In 1 Corinthians 10:16 Paul had asked, as of something self-evident to Christians: ‘The cup of blessing that we bless, is it not a sharing in the blood of Christ? The loaf that we break, is it not a sharing in the body of Christ?’ Just here lay the Corinthian problem which Paul urgently confronts. The Eucharist had been, from the start, on the model of the Lord’s farewell supper, in the setting of a community meal. It is likely that the Christians of Corinth had adapted the practice of fellowship meals in the Hellenistic world. They would come together for a festive meal at the end of which they performed a ritual recall of what the Lord Jesus had done at his farewell meal on the night before he died, and would then have proceeded to a more general worship service (see 1 Cor 14: 26-32). At Corinth, however, it had become fashionable for the better-off members of the community — they owned ‘homes’ 11: 22, 34) — whose time was their own, to gather beforehand and dine well on lavish provision of food and drink (11:20-21). Later, when the slaves and workers, their labours over, turned up, the Eucharist was celebrated (11: 20-21, 33-34). Or, at least, these ‘second-class’ members had to be content with simpler fare. In Paul’s eyes this was not only a glaring abuse but a perversion of the whole meaning and purpose of the Lord’s Supper. He had previously declared: ‘The cup of blessing that we bless, is it not a sharing in the blood of Christ? The bread that we break, is it not a sharing in the body of Christ?’(10:16). His emphasis was not just on the one bread and the one cup, but on the sharing of the one loaf and the one cup. It is because, in sharing mode, they partake of the one loaf that the celebrants become ‘one body’ — the Body of Christ: ‘Because of the one bread, we who are many are one body, for we all partake of the one bread’ (10:17). The Eucharist was meant to be a bond of unity; in Corinth it had been turned into a wedge dividing haves and have-nots. No wonder that Paul does not commend the Corinthian practice (11: 17, 22).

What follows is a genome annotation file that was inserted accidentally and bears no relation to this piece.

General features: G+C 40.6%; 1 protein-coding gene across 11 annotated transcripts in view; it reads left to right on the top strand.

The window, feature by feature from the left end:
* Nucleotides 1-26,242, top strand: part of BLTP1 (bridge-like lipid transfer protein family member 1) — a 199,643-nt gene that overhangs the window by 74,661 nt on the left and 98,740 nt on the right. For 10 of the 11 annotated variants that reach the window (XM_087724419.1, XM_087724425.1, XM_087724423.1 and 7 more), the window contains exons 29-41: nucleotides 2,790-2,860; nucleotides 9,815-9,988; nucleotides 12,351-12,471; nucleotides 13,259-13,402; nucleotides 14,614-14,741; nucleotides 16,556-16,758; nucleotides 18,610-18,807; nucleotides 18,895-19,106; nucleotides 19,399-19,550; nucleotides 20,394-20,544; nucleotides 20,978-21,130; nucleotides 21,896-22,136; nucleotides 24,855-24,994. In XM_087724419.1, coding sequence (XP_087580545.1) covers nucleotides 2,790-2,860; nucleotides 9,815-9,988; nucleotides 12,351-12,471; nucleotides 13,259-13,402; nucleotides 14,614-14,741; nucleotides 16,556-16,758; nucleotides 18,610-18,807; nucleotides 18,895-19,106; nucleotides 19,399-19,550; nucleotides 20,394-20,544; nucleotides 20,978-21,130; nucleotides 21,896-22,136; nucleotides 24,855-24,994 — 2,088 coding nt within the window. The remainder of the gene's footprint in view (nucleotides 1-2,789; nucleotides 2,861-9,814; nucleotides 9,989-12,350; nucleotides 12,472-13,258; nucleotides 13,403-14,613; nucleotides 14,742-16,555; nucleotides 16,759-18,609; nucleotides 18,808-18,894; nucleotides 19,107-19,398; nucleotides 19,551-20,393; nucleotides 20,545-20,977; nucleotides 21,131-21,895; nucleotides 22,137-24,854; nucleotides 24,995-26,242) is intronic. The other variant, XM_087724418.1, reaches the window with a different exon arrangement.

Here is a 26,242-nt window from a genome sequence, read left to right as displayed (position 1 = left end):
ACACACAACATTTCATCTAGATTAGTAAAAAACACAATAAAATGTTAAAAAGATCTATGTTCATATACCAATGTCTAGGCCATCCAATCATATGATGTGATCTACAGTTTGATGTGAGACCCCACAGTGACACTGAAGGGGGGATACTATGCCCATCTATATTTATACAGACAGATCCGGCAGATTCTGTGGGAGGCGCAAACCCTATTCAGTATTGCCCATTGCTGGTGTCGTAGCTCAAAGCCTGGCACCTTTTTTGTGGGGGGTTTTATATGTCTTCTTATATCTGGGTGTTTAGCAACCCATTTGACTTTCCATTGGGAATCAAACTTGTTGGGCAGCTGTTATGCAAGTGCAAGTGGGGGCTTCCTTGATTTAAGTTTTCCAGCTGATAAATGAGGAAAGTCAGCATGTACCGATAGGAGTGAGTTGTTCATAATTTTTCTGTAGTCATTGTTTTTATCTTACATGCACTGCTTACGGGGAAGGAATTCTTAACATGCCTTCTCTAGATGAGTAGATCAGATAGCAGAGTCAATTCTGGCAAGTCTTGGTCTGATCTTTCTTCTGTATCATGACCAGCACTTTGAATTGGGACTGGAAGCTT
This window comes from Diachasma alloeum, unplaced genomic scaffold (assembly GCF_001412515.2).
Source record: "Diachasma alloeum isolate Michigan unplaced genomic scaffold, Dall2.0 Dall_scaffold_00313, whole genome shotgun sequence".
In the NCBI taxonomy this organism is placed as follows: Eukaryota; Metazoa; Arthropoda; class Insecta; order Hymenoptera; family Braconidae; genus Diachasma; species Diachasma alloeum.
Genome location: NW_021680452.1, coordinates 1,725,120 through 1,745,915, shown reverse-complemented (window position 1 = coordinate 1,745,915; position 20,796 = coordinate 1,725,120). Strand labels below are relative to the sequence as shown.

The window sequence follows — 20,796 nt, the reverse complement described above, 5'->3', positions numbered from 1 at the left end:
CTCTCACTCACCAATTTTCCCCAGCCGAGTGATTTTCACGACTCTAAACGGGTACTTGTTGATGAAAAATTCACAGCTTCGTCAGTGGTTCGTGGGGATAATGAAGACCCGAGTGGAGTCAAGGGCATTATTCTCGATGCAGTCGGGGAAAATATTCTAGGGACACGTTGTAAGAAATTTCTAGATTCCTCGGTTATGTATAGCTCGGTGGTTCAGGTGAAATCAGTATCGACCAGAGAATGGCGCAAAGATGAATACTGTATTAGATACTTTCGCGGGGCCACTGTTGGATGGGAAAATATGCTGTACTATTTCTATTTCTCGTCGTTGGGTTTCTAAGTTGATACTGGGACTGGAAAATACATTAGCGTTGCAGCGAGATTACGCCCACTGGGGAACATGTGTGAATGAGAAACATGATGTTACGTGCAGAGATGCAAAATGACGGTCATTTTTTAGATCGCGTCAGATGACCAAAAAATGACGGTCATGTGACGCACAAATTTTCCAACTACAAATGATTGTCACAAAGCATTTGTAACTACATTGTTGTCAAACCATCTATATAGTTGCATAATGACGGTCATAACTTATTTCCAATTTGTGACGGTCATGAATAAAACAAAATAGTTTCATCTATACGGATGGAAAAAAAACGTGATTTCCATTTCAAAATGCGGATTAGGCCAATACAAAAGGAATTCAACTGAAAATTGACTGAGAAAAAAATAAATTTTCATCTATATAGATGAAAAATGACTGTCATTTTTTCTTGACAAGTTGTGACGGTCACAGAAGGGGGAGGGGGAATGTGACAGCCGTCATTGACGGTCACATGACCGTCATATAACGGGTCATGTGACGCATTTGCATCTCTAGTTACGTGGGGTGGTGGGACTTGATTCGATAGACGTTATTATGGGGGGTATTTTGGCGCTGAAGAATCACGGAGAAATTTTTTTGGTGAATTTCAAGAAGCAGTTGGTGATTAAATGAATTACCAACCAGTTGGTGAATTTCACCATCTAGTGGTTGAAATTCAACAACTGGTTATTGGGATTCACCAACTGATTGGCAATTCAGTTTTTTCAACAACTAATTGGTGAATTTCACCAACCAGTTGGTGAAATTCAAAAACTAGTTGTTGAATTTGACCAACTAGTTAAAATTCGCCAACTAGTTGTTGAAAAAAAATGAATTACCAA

DISCERNING THE BODY